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Conference Paper: Modern surgery for esophageal cancer

TitleModern surgery for esophageal cancer
Authors
Issue Date2014
PublisherThe Congress.
Citation
The 2014 Joint Meeting of the World Association for Bronchology and Interventional Pulmonology and the International Bronchoesophagology Society, Kyoto, Japan, 13-16 April 2014 How to Cite?
AbstractSurgical treatment for esophageal cancer has made great progress in the past decades. It used to be a procedure of high mortality rate. With improvement in surgical techniques and peri-operative care, esophagectomy has been made relatively safe. In specialized centers, a mortality rate of less than 5% can be achieved. Morbidity rates remain high. The invasive surgery, especially with extended lymphadenectomy, performed on an elderly population with comorbidities, has its associated complications. Survival after treatment has improved, especially with increasing use of multimodality strategies. Minimally invasive surgery in the form of video-assisted thoracoscopic +/- laparoscopic esophagectomy, has become more popular. Equivalent, or even superior lymphadenectomy can be performed compared to open surgery. Some debatable aspects of minimally invasive esophagectomy remain, including its appropriate indication, lateral position vs. prone position, whether an intrathoracic or cervical esophageal anastomosis should be performed, and whether laparoscopic gastric mobilization should be an integral part of the procedure in addition to thoracoscopy, and if so, should the gastric conduit be prepared intra-corporeally or extra-corporeally. In over 200 minimally invasive esophagectomy performed at The University of Hong Kong, a mortality rate of 1% was achieved. Equivalent lymph node harvesting and survival was found compared to open surgery. Only one European multicenter randomized trial has been conducted comparing minimally invasive esophagectomy and open transthoracic resection. Less pulmonary complications were found. More trials are needed to truly prove its benefits. The results of surgery will improve further. The challenge of modern surgery is how best to individualize surgical procedures for patients with different stages of disease, comorbidities, and after neoadjuvant therapies.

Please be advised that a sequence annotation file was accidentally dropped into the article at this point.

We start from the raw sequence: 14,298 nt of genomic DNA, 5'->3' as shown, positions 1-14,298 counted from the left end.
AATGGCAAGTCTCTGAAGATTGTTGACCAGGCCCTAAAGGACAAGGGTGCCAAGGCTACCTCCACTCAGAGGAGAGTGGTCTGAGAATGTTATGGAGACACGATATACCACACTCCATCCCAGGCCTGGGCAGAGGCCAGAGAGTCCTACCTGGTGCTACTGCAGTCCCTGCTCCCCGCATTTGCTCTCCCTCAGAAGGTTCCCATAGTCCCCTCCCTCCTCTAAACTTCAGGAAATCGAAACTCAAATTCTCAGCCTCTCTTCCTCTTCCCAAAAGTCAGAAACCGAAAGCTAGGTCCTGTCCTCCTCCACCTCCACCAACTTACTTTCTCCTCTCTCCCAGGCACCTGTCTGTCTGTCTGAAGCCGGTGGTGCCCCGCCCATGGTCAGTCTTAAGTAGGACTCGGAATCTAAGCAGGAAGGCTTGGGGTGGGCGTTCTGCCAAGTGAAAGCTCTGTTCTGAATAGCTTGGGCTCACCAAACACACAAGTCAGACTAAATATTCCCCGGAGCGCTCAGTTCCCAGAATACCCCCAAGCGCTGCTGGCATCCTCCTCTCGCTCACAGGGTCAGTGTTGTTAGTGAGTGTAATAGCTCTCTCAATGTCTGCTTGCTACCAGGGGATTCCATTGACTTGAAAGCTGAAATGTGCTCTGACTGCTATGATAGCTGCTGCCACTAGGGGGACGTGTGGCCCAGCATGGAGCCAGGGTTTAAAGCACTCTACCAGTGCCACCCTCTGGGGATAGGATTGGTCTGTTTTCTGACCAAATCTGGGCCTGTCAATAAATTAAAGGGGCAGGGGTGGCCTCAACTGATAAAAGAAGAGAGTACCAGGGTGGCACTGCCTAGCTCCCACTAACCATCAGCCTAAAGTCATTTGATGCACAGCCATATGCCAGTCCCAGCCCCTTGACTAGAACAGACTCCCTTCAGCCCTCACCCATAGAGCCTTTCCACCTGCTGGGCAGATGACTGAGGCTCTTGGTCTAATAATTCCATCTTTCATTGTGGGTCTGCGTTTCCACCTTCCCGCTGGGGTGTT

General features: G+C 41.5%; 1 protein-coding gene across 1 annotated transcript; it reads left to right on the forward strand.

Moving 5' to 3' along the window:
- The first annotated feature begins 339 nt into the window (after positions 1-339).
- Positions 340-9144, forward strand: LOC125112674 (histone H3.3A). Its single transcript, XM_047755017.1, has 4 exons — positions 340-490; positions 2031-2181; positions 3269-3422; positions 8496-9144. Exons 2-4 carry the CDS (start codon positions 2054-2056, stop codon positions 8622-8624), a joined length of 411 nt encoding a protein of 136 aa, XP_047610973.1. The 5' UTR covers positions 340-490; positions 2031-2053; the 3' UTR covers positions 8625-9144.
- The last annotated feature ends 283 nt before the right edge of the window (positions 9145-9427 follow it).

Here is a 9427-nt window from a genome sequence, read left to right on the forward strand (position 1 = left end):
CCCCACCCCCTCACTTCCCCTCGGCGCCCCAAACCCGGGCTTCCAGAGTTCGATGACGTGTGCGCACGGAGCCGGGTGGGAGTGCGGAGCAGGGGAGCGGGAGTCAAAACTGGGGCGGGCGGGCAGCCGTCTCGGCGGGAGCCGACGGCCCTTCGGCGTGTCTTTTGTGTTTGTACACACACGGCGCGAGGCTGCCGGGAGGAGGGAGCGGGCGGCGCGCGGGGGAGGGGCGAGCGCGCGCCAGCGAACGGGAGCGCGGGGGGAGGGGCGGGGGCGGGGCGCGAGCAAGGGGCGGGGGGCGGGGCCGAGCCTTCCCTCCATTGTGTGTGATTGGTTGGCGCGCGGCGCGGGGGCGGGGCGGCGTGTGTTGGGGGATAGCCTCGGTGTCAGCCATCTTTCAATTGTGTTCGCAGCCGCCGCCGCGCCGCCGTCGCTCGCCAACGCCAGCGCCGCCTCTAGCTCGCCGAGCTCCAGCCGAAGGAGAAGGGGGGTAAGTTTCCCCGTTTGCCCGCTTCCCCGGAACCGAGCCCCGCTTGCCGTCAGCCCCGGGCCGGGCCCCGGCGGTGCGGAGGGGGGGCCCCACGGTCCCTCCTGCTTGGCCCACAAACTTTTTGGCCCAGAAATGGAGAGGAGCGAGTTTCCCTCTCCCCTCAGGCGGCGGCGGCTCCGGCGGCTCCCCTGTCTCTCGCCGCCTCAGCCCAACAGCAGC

DescriptionSymposium 4: Modern surgery for esophagus cancer: no. E-SY4-1
Persistent Identifierhttp://hdl.handle.net/10722/197716

 

DC FieldValueLanguage
dc.contributor.authorLaw, Sen_US
dc.date.accessioned2014-05-29T08:45:24Z-
dc.date.available2014-05-29T08:45:24Z-
dc.date.issued2014en_US
dc.identifier.citationThe 2014 Joint Meeting of the World Association for Bronchology and Interventional Pulmonology and the International Bronchoesophagology Society, Kyoto, Japan, 13-16 April 2014en_US
dc.identifier.urihttp://hdl.handle.net/10722/197716-
dc.descriptionSymposium 4: Modern surgery for esophagus cancer: no. E-SY4-1-
dc.description.abstractSurgical treatment for esophageal cancer has made great progress in the past decades. It used to be a procedure of high mortality rate. With improvement in surgical techniques and peri-operative care, esophagectomy has been made relatively safe. In specialized centers, a mortality rate of less than 5% can be achieved. Morbidity rates remain high. The invasive surgery, especially with extended lymphadenectomy, performed on an elderly population with comorbidities, has its associated complications. Survival after treatment has improved, especially with increasing use of multimodality strategies. Minimally invasive surgery in the form of video-assisted thoracoscopic +/- laparoscopic esophagectomy, has become more popular. Equivalent, or even superior lymphadenectomy can be performed compared to open surgery. Some debatable aspects of minimally invasive esophagectomy remain, including its appropriate indication, lateral position vs. prone position, whether an intrathoracic or cervical esophageal anastomosis should be performed, and whether laparoscopic gastric mobilization should be an integral part of the procedure in addition to thoracoscopy, and if so, should the gastric conduit be prepared intra-corporeally or extra-corporeally. In over 200 minimally invasive esophagectomy performed at The University of Hong Kong, a mortality rate of 1% was achieved. Equivalent lymph node harvesting and survival was found compared to open surgery. Only one European multicenter randomized trial has been conducted comparing minimally invasive esophagectomy and open transthoracic resection. Less pulmonary complications were found. More trials are needed to truly prove its benefits. The results of surgery will improve further. The challenge of modern surgery is how best to individualize surgical procedures for patients with different stages of disease, comorbidities, and after neoadjuvant therapies.-
dc.languageengen_US
dc.publisherThe Congress.-
dc.relation.ispartof18th WCBIP / WCBE World Congress 2014 Program & Abstractsen_US
dc.titleModern surgery for esophageal canceren_US
dc.typeConference_Paperen_US
dc.identifier.emailLaw, S: slaw@hku.hken_US
dc.identifier.authorityLaw, S=rp00437en_US
dc.description.naturelink_to_OA_fulltext-
dc.identifier.hkuros228862en_US
dc.publisher.placeJapan-

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